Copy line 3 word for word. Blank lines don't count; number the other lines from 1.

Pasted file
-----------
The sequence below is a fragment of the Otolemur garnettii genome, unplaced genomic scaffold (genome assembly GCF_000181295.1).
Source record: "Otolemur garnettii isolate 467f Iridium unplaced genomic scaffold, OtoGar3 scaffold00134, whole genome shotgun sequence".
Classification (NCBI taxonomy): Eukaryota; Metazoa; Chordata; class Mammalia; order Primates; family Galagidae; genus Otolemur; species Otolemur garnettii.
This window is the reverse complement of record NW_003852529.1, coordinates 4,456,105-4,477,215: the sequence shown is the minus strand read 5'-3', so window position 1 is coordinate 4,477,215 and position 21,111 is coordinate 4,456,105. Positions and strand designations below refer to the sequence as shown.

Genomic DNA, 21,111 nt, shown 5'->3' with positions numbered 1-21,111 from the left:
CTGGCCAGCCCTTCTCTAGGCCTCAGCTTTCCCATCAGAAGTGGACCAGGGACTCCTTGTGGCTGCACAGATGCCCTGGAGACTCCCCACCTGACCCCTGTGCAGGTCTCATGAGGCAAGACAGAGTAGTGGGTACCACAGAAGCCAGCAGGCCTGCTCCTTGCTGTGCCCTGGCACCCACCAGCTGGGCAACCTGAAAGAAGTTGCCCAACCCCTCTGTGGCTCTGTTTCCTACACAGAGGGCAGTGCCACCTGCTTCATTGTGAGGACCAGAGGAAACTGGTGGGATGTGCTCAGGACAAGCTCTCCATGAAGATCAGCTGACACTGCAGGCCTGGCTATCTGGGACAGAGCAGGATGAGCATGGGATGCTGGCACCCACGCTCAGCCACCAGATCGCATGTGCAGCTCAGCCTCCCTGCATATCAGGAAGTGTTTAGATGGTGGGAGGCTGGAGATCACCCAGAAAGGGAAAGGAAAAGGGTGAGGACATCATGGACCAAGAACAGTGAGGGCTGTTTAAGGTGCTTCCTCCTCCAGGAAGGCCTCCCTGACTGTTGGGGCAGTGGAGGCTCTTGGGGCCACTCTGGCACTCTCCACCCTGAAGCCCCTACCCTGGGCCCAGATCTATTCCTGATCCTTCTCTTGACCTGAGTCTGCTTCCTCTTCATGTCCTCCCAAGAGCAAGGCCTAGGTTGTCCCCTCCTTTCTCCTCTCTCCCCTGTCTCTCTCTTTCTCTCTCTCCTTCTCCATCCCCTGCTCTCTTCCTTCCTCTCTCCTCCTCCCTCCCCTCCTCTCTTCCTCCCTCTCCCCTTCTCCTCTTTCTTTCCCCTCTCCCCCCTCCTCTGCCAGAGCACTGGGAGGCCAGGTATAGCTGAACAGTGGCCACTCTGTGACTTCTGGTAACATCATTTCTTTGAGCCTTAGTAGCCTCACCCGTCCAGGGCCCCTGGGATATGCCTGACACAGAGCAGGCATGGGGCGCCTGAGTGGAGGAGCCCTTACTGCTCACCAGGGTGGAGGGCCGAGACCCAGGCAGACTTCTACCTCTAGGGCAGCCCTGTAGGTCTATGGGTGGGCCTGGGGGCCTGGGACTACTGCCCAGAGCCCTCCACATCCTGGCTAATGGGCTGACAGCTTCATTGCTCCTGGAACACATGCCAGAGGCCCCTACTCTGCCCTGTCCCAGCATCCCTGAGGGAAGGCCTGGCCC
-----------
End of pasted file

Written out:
Classification (NCBI taxonomy): Eukaryota; Metazoa; Chordata; class Mammalia; order Primates; family Galagidae; genus Otolemur; species Otolemur garnettii.